Cardinals: Jose Quintana’s Market Price is Overvalued

By Jared Wolfe
Aug 31, 2022; Cincinnati, Ohio, USA; St. Louis Cardinals starting pitcher Jose Quintana (62) throws a pitch against the Cincinnati Reds during the first inning at Great American Ball Park. Mandatory Credit: David Kohl-USA TODAY Sports
Aug 31, 2022; Cincinnati, Ohio, USA; St. Louis Cardinals starting pitcher Jose Quintana (62) throws a pitch against the Cincinnati Reds during the first inning at Great American Ball Park. Mandatory Credit: David Kohl-USA TODAY Sports /
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St. Louis Cardinals now Free Agent Starting Pitcher Jose Quintana was a saving grace for the Redbirds in 2022, but his current projected Market Value is considerably overpriced.

John Mozeliak pulled off a classic Cardinals trade deadline deal securing veteran pitcher Jose Quintana. In 12 starts for the Cardinals he pitched 62 2/3 innings giving up only 14 earned runs while posting a 2.01 ERA. Additionally, he had 48 strikeouts and only 16 walks. His WHIP of 1.18 was well below his 1.28 career number.

I would like to start with this. Recency bias is a real thing and I caution Cardinals fans with Jose Quintana. He pitched well and one would suspect it did help being behind the Gold Glove Defense of the National League. He became the most reliable starter on the team down the stretch and even Oli Marmol thought he was poised enough to be Game 1 starter versus the Phillies. Unfortunately, I argue that what we saw was not who he really is over 162 games and regression will certainly not be in his favor for 2023.

It has been difficult to gauge the interest of both sides, as always with the Front Office, but it is clear that Jose Quintana has high regards to the St. Louis Cardinals organization and even mentioned it to his former battery mate Wilson Contreras. When asked if Quintana wanted to be back with the club in 2023, he stated, “Oh for sure.”

Multiple reports suggest his Market Value is posted somewhere near a 2 year – $28 million to earn his services. I gathered this from Spotrac and their estimation they do via player comparison and then on another article on Fanduel which came from a trust MLB Insider.

At $14 million AAV, the Cardinals should not be chasing him. He came off a remarkable rebound after three significantly underwhelming full seasons from 2019 through 2021. In 2019 he posted 171 innings and a 4.68 ERA. The following shortened 2020 season he only took the hill for 10 innings. Lastly, in 2021 he only registered 63 innings which resulted in a 6.43 ERA. Ultimately, he was not healthy and when he was, he was not very good.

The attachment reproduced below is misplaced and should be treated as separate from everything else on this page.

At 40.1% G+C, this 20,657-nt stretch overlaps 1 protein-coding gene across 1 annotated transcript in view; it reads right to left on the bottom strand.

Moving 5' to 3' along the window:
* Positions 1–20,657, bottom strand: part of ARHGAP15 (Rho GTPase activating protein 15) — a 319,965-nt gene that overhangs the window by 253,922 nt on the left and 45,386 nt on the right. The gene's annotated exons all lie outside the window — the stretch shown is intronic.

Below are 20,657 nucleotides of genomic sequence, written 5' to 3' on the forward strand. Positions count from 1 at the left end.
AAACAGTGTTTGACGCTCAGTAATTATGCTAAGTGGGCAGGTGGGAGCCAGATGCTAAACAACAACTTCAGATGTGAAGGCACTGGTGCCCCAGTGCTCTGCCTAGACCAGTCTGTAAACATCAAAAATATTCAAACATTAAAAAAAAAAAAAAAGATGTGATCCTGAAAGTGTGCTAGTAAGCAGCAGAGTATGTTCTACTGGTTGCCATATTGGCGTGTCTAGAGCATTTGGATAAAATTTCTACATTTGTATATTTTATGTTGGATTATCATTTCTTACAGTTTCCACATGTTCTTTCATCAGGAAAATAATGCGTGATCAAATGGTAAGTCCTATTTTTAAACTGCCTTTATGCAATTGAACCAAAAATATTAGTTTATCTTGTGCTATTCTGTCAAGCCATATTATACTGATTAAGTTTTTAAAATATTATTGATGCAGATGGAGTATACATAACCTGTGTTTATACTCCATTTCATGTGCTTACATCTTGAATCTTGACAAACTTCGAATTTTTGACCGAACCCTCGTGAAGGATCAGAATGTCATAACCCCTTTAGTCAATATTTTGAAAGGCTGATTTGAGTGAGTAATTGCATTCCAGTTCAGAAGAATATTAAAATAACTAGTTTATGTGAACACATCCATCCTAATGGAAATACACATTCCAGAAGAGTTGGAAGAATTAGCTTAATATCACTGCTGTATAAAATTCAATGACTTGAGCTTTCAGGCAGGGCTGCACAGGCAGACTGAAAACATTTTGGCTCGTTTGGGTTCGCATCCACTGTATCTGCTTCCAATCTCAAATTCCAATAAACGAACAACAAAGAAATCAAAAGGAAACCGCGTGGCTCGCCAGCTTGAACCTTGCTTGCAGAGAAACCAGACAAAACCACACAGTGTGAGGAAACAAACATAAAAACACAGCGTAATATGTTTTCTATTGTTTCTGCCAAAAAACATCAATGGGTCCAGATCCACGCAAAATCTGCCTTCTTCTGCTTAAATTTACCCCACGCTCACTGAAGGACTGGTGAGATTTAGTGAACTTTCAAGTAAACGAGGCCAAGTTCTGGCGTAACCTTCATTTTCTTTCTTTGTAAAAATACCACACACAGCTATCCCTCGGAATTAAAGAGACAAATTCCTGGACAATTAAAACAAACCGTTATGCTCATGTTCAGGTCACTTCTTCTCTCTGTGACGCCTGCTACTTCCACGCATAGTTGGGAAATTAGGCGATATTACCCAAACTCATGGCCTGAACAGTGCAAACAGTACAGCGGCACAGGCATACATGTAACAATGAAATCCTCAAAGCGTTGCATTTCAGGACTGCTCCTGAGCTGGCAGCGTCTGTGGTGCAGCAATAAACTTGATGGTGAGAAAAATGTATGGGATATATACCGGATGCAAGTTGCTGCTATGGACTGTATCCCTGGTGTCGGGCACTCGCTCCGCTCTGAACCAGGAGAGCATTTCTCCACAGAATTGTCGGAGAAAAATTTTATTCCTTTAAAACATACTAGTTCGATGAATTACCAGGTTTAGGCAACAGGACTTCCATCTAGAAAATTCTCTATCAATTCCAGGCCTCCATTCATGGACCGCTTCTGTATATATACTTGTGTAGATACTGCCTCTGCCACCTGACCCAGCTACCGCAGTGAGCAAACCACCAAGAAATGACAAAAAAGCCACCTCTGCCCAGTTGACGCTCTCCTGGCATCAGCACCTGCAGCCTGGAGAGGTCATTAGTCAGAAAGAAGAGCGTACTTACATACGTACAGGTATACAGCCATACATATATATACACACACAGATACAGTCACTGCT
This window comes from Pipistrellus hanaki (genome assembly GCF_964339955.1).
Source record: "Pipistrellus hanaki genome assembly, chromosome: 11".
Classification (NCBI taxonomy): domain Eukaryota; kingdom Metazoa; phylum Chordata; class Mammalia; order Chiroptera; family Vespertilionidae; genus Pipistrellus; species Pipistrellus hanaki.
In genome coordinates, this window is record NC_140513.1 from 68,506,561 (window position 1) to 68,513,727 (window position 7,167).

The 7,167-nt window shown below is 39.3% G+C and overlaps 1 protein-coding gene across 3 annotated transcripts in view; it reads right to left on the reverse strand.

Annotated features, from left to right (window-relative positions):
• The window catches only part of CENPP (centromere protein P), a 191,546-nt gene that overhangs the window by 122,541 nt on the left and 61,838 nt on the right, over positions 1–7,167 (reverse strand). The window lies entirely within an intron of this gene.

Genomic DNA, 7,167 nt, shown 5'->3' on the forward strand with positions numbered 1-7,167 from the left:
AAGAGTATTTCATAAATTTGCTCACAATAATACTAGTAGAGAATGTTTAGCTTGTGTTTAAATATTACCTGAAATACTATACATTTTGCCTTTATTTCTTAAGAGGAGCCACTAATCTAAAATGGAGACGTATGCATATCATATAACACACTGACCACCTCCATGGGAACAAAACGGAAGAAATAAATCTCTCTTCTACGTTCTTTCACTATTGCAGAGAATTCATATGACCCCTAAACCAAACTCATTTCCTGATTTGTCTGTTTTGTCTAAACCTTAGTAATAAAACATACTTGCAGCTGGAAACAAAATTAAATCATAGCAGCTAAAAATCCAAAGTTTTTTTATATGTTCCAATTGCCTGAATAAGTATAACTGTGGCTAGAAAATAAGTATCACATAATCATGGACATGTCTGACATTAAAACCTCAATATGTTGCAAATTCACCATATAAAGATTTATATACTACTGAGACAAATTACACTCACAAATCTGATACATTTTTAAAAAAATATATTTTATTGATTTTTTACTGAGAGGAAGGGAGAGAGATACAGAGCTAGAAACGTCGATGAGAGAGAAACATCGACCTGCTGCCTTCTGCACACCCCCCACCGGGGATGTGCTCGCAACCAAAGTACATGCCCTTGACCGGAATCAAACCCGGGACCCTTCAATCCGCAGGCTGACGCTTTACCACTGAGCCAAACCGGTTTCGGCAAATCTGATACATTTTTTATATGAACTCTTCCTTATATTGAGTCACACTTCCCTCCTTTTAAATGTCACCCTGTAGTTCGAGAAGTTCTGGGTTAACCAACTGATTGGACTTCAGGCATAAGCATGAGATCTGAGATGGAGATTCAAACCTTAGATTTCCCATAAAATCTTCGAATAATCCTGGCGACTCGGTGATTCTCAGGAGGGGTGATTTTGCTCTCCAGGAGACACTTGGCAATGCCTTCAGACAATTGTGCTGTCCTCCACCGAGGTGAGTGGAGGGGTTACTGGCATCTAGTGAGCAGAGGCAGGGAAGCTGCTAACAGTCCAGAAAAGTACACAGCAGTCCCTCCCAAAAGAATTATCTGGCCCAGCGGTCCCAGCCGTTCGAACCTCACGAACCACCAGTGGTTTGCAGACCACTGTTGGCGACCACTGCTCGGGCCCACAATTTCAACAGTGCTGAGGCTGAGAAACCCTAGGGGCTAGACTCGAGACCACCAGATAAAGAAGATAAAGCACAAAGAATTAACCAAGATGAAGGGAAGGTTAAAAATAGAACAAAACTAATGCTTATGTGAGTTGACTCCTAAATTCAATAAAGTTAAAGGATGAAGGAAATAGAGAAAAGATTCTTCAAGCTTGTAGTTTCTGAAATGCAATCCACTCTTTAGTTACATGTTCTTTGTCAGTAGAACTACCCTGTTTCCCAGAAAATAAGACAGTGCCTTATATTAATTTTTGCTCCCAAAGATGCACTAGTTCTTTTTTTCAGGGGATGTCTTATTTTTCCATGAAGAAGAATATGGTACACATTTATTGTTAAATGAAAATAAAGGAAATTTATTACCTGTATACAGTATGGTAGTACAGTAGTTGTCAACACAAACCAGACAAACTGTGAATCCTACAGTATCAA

In my opinion, his value is far less than the $14 million estimated AAV. Using my own database called Jaybird Baseball Statistics, which I evaluate performance using various performance metrics, I estimate his 2022 value for the entire season was worth $14.25 million. Not a bad ROI for the Pirates considering he was signed for a mere $2 million in a one-year deal. Plus, they flipped him and also returned a young starting pitcher Johan Oviedo from the Redbirds in return.

Considering last year was his age 33 season, he is starting to look down the edge of steep age decline. He is not Justin Verlander and he is not going to find a way to get better with age. My Jaybird Baseball Statistics suggest in age 34 seasons pitchers regress by nearly 16%. By age 35, their decline rate increases to 22% season over season due to age. Therefore, if he just came off a great season last year and was only worth $14.25 million, knowing that kind regression is coming along with no true back history over the past 3 seasons to be confident prior to last season, why would any team spend that?

My statistics suggest that his value should be more tiered towards a 2-year and $12.5 million contract. Due to his variability season by season, his risk level is high to regress significantly back to the mean of those other seasons. With his age, he is also walking the tight rope of Father Time and the Cardinals should proceed with caution. Lastly, the lack of shifting will certainly affect his pitch to contact style as more of those ground balls he threw at an impressive clip of 46.4% will become base hits.

I do think a team desperate for pitching will get closer to the $12 million+ AAV, but they will be severely overpaying. Let’s just hope the Cardinals spend money elsewhere and not be that team. In Mo we trust.

Next. 3 reasons why the Cardinals should wait to address rotation until 2024. dark

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